"I was always under the impression House Tyrell was well-off financially," she replies, and it is not Sansa's voice which comes out but a mixture of all the people who were so much better at the game of thrones than she: Cersei Lannister, Petyr Baelish, even Olenna Redwyne.

They are all dead now; she still lives.

"We don't want for money," Mace confirms. "Is it so hard to believe we may wish to undo a great injustice perpetrated against your house?"

"You'll have to specify which injustice you're referring to, Lord Tyrell, for there have been so many and I do not recall you ever desiring to champion me before." Anger begins to burn ferociously in the pit of her stomach, the wolf which has been hibernating deep within her rearing its head. "In fact, what I do recall is you pushing Margaery ahead of me, using me to deliver the poison which took Joffrey's life, never lifting voice nor finger to defend me or any member of my family. Don't wrap yourself in honor, Lord Tyrell. It does not suit you."

Mace's eyes flash with something - offense with a hint of fear - and it makes Sansa smile. How far have the Tyrells fallen that returning Sansa Stark to court will curry favor? How much has the world changed while she has been Cat Rivers?

"Then allow me to return you, Lady Sansa." Willas Tyrell smiles gently, and Sansa remembers how, in another life, he was meant to be her husband. "I doubt Eddard and Catelyn Stark would wish their daughter to remain separated from her birthright."

Gendry still says nothing; Sansa begins to fear he may never say a word to her again.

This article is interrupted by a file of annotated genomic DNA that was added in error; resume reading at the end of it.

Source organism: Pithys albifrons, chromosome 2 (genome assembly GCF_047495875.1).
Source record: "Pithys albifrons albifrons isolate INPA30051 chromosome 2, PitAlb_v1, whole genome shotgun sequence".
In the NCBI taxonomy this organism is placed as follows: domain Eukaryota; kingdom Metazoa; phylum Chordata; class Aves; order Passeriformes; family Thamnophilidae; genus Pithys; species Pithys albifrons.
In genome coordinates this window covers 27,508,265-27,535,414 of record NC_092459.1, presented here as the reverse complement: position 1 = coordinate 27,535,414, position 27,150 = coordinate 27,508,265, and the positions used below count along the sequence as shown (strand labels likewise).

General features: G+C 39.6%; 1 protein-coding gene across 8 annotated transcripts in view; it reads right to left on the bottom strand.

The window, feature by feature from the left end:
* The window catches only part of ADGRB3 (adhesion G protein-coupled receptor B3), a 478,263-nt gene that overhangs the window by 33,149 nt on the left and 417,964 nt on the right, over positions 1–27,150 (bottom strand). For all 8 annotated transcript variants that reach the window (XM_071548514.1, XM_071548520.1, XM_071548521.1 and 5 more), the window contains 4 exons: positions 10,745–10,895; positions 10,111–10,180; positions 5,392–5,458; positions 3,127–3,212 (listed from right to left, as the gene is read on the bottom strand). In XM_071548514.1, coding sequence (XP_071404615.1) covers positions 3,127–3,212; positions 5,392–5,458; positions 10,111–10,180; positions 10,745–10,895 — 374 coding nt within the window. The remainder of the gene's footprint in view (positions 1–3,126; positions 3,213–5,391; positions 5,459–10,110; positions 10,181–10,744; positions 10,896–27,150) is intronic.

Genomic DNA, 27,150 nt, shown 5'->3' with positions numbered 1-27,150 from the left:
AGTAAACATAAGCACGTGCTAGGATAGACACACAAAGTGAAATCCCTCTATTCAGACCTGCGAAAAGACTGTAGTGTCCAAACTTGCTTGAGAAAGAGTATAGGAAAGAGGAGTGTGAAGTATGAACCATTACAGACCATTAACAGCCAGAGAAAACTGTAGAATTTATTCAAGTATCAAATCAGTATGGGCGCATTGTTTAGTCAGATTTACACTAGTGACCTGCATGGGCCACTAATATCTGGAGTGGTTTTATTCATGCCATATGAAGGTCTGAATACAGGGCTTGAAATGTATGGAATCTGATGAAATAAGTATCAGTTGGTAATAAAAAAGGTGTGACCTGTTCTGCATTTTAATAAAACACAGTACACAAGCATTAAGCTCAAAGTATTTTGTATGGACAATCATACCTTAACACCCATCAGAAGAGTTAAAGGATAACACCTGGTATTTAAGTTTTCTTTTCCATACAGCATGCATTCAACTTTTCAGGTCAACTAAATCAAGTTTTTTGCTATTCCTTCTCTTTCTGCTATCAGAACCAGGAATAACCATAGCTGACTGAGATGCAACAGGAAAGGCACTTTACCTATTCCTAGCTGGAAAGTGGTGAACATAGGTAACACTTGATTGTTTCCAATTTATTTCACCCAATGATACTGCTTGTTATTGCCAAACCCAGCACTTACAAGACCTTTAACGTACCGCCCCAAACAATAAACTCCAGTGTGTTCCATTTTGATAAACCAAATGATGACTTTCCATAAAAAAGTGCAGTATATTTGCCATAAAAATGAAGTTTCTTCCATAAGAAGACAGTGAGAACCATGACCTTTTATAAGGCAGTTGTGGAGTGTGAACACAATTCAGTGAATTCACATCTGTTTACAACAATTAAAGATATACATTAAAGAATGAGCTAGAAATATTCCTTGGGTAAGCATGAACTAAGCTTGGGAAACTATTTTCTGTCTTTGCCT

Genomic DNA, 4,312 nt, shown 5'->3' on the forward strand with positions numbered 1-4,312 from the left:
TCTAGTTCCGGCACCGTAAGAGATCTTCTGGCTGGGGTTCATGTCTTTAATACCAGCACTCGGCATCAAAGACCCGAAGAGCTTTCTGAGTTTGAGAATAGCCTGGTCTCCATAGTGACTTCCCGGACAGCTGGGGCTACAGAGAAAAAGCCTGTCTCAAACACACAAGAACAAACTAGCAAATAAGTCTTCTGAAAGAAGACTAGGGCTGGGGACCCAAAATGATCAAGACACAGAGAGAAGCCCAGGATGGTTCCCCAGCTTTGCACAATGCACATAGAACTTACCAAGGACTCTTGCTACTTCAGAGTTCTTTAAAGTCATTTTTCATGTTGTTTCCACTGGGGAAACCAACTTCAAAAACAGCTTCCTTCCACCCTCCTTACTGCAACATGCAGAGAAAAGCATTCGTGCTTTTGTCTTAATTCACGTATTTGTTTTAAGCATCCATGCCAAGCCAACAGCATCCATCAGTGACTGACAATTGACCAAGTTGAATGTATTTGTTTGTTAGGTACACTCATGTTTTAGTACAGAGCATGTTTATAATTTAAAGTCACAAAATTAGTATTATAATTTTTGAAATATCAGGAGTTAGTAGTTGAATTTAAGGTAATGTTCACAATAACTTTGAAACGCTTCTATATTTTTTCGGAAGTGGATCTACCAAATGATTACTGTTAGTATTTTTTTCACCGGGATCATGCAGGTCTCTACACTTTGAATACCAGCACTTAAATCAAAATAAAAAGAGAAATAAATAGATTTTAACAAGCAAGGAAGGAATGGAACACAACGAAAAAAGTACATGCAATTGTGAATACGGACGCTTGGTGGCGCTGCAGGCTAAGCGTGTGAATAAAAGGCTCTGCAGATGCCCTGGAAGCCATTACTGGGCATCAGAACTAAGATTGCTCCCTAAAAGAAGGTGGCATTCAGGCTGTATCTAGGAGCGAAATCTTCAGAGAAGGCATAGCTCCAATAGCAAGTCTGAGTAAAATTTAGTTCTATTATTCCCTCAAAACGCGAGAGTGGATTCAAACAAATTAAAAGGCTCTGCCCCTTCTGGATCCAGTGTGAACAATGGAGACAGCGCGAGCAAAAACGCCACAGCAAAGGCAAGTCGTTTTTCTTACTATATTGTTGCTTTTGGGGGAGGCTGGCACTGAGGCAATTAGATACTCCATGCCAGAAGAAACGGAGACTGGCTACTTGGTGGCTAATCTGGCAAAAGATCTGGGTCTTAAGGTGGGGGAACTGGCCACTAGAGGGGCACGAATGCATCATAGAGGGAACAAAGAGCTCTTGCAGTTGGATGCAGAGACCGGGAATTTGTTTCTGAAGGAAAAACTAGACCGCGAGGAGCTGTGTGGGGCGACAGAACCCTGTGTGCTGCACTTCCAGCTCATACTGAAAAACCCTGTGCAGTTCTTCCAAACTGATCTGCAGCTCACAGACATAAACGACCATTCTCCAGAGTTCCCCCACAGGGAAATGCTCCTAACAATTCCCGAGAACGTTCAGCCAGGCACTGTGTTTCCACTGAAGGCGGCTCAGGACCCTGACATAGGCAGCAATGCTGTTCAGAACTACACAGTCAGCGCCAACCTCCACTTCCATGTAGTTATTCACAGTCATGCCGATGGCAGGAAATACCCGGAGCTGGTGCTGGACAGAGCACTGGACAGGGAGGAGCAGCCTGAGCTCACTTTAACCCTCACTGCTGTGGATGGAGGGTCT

She tells the children they are going on an adventure, making sure to stress how they will need to be at their most courteous; she scrubs their skin until it glows pink, plaiting the girls' hair in the old fashions she once wore. Gendry watches with stormy eyes, only intervening when Nan begins to throw a tantrum, ripping the ribbons from her hair, shaking her dark locks out while stamping her foot. He doesn't yell; it's not his way. She does not hear what he says to their youngest daughter, but it settles her for the time being.

They leave for King's Landing in the morning. When the children are in bed, huddled together in the small room the five of them share, the girls in one bed, the boys in the other, Sansa goes to Gendry in the forge. He brings his hammer down so hard upon the steel, Sansa waits for it to break; he could kill a man with one blow, the way King Robert did to Rhaegar Targaryen so long ago.

Gendry has never struck her, never struck anyone except in defense; his gentleness has always been the trait Sansa appreciates the most.

"Do you hate me?" she asks above the ringing of hammer against metal.

"No," Gendry grunts, striking his work even harder.

"Are you coming with us tomorrow?"

"If m'lady commands it."

"Don't call me m'lady," she snaps, and finally Gendry stops pounding away, letting his hammer hang at his side as a mocking smile twists his beautiful mouth.

"Now you sound like your sister."

Sansa flinches; it was easier being Cat, who had no siblings. "I lied to keep you safe, to keep our children safe. You must understand that."

"I understand." Grabbing the tongs, thrusting the newly shaped sword into water to cool, he grits out, "But you didn't have to lie to me. That's not what people do."

That's all people do, she nearly retorts before remembering Gendry has never been to the Crownlands, has never known a Lannister or Tyrell, never had to lie well or risk being beaten, raped, or murdered. Gendry knows nothing about Sansa Stark's world because he does not know Sansa Stark.

No one has ever truly known Sansa Stark.

"Are you coming with us tomorrow?" she repeats, her voice frailer.

Gendry sighs, his deep blue eyes locking with hers. "My place is with you. It has always been with you." His scoff nearly guts her. "Whoever you may be."

Sansa is not sure who she is anymore.

She hopes Gendry will stay beside her as she figures it out.